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Dude, Where’s My Bike?

It began just like any other visit to the Council District 13 field office on Hollywood and Western. I was there to meet with District Director Marta Segura to talk about ways I can help do  outreach (especially with regard to social media) for their upcoming Los Angeles Neighborhood Dreams (LAND) workshop for East Hollywood, scheduled for Saturday, April 2. After my meeting at the Council office, I headed right to the curbside bike rack where I locked my bike and noticed something peculiar.

My bike was gone.

Wait, what?

STOLEN: My 54cm Motobecane road bike. Farewell, old friend.

Yes, my old 80s-model blue-grey Motobecane road bike, which I bought from a Recycler Classified ad for $60 in 1993 (along with an incompatible-for-my car  rack, which I sold for $20, rendering the bike at a next cost of $40), is gone.

Some mf'er cut the cable lock, just like that!

The only trace of my bike, and the clearest evidence of the method of theft was my Kryptonite cable lock, which was discarded in the parking lane of Hollywood Boulevard like a broken toy, chopped clean through the cable like a piece of rope. Recently, I put in nearly $100 into it, had it refurbished at the Bicycle Kitchen last summer with new tires and outfitted it with handlebar foam. I was about to bring it back to the Kitchen to get its brakes re-done, since I had nearly been hit by a car yesterday since I could not stop the bike in time. Iwent back up and told the CD13 staff what had happened; they seemed to share my sentiment about getting the bike stolen, especially, literally right at their front door.  Segura even gave me a lift home even though I wouldn’t have minded the walk. She was vigilant on the trip there and looked at every bike that seemed to fit the description. None did.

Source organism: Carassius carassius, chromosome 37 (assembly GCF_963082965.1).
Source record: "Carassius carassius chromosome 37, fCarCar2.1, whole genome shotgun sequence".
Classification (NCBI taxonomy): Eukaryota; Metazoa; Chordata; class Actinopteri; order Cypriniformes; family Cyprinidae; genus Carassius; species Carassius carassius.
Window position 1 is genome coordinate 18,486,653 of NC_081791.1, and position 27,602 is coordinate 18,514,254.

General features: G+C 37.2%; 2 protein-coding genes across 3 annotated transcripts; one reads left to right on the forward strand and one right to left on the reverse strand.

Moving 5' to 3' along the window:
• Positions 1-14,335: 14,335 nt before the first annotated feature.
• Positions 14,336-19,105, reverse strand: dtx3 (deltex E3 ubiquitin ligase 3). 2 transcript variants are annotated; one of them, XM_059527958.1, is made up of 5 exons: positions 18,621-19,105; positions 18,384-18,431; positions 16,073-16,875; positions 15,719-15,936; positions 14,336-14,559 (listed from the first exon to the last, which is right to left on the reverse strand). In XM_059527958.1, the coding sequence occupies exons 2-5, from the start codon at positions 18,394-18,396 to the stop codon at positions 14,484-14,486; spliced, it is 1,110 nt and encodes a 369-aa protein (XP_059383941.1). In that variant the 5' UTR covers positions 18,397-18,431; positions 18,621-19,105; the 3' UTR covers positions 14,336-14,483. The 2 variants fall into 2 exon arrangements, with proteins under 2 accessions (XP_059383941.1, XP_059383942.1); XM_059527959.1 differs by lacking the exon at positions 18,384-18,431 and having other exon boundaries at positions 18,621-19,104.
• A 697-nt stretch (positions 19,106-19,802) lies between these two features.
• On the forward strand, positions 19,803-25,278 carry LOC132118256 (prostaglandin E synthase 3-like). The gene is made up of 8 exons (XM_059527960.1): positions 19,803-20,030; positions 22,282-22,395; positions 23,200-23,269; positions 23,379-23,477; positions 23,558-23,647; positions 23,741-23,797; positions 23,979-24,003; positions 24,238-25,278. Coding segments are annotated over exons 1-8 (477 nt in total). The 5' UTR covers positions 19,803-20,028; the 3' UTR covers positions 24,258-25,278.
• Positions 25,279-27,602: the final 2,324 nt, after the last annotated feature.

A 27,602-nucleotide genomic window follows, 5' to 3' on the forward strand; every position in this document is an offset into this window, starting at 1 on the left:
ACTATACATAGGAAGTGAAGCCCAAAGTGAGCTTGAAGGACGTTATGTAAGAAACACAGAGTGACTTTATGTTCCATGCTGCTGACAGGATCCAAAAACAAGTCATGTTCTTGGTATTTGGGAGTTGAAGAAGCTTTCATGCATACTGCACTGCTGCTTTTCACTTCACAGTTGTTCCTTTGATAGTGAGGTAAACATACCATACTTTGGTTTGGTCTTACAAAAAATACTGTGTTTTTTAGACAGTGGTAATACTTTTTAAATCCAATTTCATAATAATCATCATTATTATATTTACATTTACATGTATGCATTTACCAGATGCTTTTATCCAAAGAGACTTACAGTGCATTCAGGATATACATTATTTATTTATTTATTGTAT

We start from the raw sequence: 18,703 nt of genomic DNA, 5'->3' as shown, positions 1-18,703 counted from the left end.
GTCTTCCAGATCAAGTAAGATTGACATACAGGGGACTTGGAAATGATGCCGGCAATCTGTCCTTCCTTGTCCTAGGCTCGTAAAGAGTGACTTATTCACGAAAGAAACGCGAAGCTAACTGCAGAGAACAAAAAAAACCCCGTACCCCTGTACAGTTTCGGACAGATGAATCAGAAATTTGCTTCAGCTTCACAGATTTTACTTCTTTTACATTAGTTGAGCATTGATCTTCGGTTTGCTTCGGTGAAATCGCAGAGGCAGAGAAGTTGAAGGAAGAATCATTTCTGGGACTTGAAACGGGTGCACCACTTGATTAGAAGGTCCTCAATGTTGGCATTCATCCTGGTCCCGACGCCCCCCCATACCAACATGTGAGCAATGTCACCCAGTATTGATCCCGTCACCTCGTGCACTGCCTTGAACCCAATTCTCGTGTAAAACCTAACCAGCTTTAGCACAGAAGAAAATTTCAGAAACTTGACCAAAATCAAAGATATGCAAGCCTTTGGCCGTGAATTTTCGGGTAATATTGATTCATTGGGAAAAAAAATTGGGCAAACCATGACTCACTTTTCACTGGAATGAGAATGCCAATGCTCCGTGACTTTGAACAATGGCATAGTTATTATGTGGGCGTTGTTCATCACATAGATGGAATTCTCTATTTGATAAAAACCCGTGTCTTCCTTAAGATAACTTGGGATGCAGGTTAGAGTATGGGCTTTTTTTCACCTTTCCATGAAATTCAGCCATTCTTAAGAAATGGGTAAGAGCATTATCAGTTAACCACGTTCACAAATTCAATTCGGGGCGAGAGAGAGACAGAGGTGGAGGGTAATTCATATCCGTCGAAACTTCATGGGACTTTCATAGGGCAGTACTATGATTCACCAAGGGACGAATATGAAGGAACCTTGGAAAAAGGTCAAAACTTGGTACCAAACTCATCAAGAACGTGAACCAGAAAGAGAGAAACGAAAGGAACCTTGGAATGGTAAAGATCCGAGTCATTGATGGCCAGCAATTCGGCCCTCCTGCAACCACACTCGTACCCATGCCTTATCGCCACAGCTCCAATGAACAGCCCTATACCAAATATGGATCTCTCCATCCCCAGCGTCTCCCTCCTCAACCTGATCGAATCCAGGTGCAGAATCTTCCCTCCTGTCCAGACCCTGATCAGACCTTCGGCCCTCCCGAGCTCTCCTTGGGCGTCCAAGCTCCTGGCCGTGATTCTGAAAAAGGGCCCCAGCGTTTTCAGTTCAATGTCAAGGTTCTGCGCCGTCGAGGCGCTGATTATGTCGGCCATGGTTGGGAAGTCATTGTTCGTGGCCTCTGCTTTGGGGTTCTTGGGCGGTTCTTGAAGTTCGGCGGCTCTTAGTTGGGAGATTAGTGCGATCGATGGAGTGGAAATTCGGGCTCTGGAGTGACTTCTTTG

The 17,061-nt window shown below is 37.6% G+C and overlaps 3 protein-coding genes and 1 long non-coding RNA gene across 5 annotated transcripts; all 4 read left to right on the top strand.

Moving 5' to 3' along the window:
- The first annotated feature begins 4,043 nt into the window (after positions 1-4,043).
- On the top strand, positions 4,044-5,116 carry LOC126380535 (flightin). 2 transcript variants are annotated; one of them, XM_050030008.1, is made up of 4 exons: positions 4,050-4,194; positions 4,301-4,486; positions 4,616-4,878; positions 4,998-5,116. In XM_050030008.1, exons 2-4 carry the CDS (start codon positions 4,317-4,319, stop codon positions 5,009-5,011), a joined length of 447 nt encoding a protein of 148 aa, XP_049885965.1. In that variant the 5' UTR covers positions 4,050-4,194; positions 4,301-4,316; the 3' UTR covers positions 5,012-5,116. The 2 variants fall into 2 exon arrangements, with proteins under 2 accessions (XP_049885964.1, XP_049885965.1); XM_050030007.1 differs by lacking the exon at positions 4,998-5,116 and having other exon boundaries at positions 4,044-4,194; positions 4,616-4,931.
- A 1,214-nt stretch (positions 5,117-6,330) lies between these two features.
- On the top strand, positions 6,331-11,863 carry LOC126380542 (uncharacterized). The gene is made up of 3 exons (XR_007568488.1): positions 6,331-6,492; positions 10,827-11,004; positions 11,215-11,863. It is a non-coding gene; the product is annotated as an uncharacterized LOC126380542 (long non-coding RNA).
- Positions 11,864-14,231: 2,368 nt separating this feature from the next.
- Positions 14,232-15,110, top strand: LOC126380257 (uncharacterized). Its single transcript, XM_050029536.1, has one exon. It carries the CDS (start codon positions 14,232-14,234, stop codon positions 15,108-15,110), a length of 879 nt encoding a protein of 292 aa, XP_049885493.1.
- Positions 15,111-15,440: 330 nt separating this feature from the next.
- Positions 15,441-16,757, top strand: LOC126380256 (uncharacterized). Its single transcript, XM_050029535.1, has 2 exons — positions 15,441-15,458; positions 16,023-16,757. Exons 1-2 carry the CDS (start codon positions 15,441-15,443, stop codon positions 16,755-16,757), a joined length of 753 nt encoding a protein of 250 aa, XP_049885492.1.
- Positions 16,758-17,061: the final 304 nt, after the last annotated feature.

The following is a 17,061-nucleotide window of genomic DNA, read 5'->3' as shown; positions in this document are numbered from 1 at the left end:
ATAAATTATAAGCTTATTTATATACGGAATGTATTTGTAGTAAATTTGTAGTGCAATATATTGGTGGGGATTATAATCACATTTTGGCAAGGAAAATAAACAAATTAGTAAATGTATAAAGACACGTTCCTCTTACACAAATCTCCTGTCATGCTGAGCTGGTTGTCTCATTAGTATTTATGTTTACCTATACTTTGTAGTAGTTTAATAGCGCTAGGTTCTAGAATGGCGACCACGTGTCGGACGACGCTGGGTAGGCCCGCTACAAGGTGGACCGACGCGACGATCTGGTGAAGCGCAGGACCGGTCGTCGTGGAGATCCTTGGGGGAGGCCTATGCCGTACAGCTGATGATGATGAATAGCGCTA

I wasn’t that insistent about getting my bike back; It wasn’t that expensive and I nearly even donated it to the Bicycle Kitchen. But being violated with the experience of bike theft, especially in a very public, pedestrian environment, much more one that had turned around from its dark, high-crime past over 20 years ago was what bummed me out. Yes, I was bummed, but not devastated. I did learn that I should no longer trust cable locks, and go for a heavy-duty U-lock instead. Funny, because I assumed the dilapidated nature of my bike (it had ugly rusty spokes) was theft-deterrent enough. I guess I was wrong. My biggest conundrum isn’t necessarily replacing my bike, but deciding what to replace it with. Should I go for a nice, moderately-priced road bike, or stick with a cheap one, because it may inevitably get stolen? I really don’t know at this point. Mitch O’Farrell from the CD13 office told me I’m welcome to bring a bike into the office next time I visit, instead of leaving it outside. But as of now, my local preferred means of transport and my primary means of exercise is currently gone.

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